I was raised by my parents to believe that you had a moral obligation to try and help save the world.
We laugh about the fact that they are slightly spoiled, we joke about what they are learning from us, we giggle about their imaginary ‘therapy funds’ and how they are growing faster than the college funds. We’re certain we are causing some kind of permanent damage every time we lose our cool, forget to wash the right t-shirt for spirit day or jump in horror to grab a sippy cup out of a toddler’s hands, because as soon as said toddler comes walking out of the bedroom with it, we realize we have NO IDEA what day it was filled.
Our conversations about our children are mostly funny. They are how we survive this motherhood gig. In reality, we don’t think we do such a bad job. We don’t really believe they are damaged. We are often delighted to acknowledge their sweet spirits, kind hearts and senses of humor.
Becoming mothers has changed us, though. The things we think about are different. The way we perceive the world is different. Our hearts and our minds have been forever changed by these little people God decided to loan to us. Motherhood is definitely an evolving process. Every day, there is something else to battle, something else to think about, something else to worry about when you lay your head on your pillow at night.
While our conversations are often light, they have recently started to become a little more intense. On my 32nd birthday, Megan and I both cried and mourned together as we talked about the little souls in Connecticut whose loans were up. We spent that December 14th, and the days and weeks after it, wondering why things like this happen, trying to make sense of things that, frankly, make no sense.
We didn’t talk much about gun control or mental health. We weren’t so concerned with new laws or old laws or the way in which the government handles such things. What we talked about, mostly, was how we wanted our children to have a moral obligation to try and help save the world, not destroy it. How we want to raise the kind of people who are tolerant, loving, compassionate, brave, educated…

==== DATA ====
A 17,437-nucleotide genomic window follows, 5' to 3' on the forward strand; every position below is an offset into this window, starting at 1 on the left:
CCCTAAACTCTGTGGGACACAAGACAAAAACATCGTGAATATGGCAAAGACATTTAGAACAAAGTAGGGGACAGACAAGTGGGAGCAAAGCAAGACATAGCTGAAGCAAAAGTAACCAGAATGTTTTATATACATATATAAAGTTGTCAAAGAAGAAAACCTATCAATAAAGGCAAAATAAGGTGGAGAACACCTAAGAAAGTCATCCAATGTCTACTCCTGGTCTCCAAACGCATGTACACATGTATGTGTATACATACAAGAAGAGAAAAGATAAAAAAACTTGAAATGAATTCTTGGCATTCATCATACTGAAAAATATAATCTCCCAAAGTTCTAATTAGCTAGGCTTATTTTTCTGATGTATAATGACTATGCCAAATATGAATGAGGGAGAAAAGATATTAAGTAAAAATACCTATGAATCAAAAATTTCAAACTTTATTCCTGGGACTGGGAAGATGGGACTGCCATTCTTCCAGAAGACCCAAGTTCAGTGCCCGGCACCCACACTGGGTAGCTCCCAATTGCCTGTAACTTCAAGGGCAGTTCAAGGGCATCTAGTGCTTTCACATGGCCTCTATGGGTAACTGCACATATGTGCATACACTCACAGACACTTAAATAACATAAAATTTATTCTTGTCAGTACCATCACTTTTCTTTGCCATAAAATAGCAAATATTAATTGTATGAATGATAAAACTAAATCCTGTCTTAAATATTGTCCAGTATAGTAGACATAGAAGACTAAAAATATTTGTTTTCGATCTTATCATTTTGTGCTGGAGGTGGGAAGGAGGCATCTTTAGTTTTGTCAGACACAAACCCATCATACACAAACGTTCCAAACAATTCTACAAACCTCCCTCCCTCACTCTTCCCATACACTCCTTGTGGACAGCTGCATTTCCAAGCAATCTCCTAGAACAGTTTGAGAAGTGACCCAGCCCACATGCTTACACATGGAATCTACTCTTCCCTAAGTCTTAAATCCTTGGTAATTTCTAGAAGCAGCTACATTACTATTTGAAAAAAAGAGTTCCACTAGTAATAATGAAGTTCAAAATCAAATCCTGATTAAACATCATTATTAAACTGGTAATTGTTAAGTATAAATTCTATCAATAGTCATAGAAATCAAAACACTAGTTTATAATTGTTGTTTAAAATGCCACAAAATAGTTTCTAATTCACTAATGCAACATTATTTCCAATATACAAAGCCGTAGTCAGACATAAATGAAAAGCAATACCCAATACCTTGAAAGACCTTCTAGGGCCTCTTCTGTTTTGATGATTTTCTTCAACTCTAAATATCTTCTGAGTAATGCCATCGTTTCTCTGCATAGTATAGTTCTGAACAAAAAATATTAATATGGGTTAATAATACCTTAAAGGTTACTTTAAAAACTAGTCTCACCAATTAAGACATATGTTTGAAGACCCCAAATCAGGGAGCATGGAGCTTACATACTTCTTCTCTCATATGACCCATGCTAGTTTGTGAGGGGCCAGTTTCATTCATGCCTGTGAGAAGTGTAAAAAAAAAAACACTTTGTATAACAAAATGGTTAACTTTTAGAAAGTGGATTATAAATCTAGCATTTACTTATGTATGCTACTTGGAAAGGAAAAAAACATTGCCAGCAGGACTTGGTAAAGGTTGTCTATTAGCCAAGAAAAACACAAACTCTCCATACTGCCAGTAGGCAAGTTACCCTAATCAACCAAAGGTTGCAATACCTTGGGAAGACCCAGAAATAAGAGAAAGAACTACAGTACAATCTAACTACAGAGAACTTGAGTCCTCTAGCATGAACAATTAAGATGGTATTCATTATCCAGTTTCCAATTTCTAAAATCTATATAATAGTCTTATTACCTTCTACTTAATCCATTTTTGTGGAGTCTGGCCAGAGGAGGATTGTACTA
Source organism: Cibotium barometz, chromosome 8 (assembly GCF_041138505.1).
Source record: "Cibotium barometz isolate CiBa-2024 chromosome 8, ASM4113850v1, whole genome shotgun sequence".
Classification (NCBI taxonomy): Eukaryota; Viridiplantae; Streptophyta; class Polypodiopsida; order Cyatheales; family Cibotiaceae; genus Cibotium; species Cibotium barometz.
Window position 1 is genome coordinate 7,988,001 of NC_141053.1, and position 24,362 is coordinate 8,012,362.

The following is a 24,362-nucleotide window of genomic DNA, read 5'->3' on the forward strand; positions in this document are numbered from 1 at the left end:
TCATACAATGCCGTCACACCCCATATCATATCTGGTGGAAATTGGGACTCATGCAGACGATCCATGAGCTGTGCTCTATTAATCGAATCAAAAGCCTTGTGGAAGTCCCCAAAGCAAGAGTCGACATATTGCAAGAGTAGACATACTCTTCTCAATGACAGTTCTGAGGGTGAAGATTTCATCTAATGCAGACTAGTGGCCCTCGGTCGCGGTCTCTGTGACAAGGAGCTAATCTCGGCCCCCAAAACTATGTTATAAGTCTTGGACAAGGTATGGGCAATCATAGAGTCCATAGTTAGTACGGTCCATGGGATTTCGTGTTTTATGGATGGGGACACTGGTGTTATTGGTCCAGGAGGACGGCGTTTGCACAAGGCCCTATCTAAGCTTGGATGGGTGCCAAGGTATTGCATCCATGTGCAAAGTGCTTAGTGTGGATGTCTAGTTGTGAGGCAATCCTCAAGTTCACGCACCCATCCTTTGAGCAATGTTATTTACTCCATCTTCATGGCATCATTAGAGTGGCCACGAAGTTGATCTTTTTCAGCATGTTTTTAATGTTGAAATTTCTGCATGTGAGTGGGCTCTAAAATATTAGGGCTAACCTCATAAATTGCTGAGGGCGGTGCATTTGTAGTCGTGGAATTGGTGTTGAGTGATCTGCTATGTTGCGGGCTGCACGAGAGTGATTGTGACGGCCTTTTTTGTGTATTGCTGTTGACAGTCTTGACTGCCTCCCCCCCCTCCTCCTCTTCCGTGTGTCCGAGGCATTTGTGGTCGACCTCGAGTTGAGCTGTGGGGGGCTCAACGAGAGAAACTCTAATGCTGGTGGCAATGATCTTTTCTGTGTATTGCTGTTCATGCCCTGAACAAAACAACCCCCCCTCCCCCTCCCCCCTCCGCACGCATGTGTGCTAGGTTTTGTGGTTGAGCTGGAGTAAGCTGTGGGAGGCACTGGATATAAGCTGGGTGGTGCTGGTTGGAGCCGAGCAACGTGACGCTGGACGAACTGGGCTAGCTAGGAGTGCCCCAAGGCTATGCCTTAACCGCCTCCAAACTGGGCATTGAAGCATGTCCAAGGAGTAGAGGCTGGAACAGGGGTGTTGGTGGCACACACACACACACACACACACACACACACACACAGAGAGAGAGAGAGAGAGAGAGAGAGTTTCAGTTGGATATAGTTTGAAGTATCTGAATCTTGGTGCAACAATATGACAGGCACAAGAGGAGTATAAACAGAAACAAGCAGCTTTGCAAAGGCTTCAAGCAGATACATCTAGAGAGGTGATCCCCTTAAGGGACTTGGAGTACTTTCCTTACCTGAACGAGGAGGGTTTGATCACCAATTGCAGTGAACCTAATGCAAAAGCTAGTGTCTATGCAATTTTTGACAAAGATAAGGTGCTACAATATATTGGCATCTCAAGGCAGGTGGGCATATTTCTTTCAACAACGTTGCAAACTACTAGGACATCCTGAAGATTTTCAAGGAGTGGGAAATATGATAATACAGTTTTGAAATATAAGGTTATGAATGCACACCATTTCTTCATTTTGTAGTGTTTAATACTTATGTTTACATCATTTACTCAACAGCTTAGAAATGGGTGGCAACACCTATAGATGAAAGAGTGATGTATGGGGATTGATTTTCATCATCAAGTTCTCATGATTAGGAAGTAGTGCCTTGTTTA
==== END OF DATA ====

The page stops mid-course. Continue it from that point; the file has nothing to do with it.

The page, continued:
At the end of the day, Megan and I have different views on things, from politics to religion, marriage to finances, style to sex. The reason we’ve been friends as long as we have, however, is because, even where we differ, we are able to have discussions about big issues without anyone getting offended. I say what’s on my mind. She says what’s on hers. We bitch and complain about the world in which we live and, recently, we brainstorm ways to make it better even though we have different views on how it got so screwed up in the first place.
We have conversations. We share ideas. We open up discussions that we may not be ready to tackle with other people quite yet. We’re friends. She’s my person. I’m hers. It’s easy to have these big conversations within the comforts of our living rooms, our pedicure chairs or on a Starbucks patio. The challenge we’ve been facing recently, however, is trying to figure out a way to get others involved in the conversation. How to delicately bring into light the discussion of raising your children with a moral code and where, exactly, that moral code comes from without anyone freaking out or getting Jesus or, as the case may be, Anti-Jesus, crazy. I wish I could tell you that we’ve come up with a solution. I can’t. What I can tell you though is we may have figured out that there is no delicate way to do it at all. It’s not a delicate issue and someone is always offended, somewhere, about something.
Are we naïve in believing we can save the world by opening up a conversation?
If that’s the worst thing they say about us, we’ll be alright.
My husband read a book about ten years ago. It was given to him by a friend and it was written by a football coach. I never read it myself but I can tell you that ten years into his coaching career, my husband still uses it as a reference guide. One of the most prominent lessons he learned from the book was that he wouldn’t know what kind of coach he was until his players were all adults, men, husbands, fathers. See, the author believed that more importantly than teaching his players about screen passes, offensive strategy and conditioning techniques, he was partly responsible for teaching them about life, being a good man and how to act in the world around them. My husband loves to win games, win championships, don’t get me wrong. He’s an amazing football coach. He is just as pleased, however, when one of his boys graduates with a 4.0 and gets into a BSC school or starts a non-profit and helps an oldlady cross the street.
He’s been getting in on the conversation, too. And we know, for certain, that we won’t really know what kind of parents we are until our children are grown with children of their own.
Are he and I naïve in thinking we can save the world by raising our own brand of superheroes?
If that’s the worst thing they say about us, we’ll be alright, too.